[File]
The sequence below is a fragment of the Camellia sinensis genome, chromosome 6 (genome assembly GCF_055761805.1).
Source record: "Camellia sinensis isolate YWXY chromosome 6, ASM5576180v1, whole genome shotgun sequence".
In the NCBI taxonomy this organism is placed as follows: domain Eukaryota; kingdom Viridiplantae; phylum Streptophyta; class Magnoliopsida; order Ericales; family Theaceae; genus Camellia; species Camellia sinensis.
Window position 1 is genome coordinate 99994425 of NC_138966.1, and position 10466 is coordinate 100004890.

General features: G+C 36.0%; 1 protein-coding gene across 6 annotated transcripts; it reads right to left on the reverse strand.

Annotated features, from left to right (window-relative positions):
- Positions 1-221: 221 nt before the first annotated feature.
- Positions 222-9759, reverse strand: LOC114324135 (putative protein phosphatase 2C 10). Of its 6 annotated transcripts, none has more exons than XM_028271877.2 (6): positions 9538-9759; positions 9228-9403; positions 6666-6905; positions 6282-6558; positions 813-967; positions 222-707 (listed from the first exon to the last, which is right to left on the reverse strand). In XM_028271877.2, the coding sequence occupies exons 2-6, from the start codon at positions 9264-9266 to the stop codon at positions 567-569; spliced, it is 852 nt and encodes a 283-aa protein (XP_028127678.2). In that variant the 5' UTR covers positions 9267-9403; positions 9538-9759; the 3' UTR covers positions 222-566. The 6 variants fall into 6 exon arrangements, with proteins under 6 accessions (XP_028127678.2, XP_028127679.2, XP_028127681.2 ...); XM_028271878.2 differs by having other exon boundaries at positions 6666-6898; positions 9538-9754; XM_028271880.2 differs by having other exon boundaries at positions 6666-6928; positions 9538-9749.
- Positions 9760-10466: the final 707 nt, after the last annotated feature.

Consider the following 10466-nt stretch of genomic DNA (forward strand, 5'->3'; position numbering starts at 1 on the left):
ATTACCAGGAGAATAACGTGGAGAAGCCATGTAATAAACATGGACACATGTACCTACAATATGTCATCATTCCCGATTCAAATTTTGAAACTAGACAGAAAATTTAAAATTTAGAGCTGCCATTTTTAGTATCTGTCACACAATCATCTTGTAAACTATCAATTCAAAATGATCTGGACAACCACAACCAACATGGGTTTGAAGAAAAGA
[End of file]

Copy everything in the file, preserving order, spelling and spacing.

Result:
The sequence below is a fragment of the Camellia sinensis genome, chromosome 6 (genome assembly GCF_055761805.1).
Source record: "Camellia sinensis isolate YWXY chromosome 6, ASM5576180v1, whole genome shotgun sequence".
In the NCBI taxonomy this organism is placed as follows: domain Eukaryota; kingdom Viridiplantae; phylum Streptophyta; class Magnoliopsida; order Ericales; family Theaceae; genus Camellia; species Camellia sinensis.
Window position 1 is genome coordinate 99994425 of NC_138966.1, and position 10466 is coordinate 100004890.

General features: G+C 36.0%; 1 protein-coding gene across 6 annotated transcripts; it reads right to left on the reverse strand.

Annotated features, from left to right (window-relative positions):
- Positions 1-221: 221 nt before the first annotated feature.
- Positions 222-9759, reverse strand: LOC114324135 (putative protein phosphatase 2C 10). Of its 6 annotated transcripts, none has more exons than XM_028271877.2 (6): positions 9538-9759; positions 9228-9403; positions 6666-6905; positions 6282-6558; positions 813-967; positions 222-707 (listed from the first exon to the last, which is right to left on the reverse strand). In XM_028271877.2, the coding sequence occupies exons 2-6, from the start codon at positions 9264-9266 to the stop codon at positions 567-569; spliced, it is 852 nt and encodes a 283-aa protein (XP_028127678.2). In that variant the 5' UTR covers positions 9267-9403; positions 9538-9759; the 3' UTR covers positions 222-566. The 6 variants fall into 6 exon arrangements, with proteins under 6 accessions (XP_028127678.2, XP_028127679.2, XP_028127681.2 ...); XM_028271878.2 differs by having other exon boundaries at positions 6666-6898; positions 9538-9754; XM_028271880.2 differs by having other exon boundaries at positions 6666-6928; positions 9538-9749.
- Positions 9760-10466: the final 707 nt, after the last annotated feature.

Consider the following 10466-nt stretch of genomic DNA (forward strand, 5'->3'; position numbering starts at 1 on the left):
ATTACCAGGAGAATAACGTGGAGAAGCCATGTAATAAACATGGACACATGTACCTACAATATGTCATCATTCCCGATTCAAATTTTGAAACTAGACAGAAAATTTAAAATTTAGAGCTGCCATTTTTAGTATCTGTCACACAATCATCTTGTAAACTATCAATTCAAAATGATCTGGACAACCACAACCAACATGGGTTTGAAGAAAAGA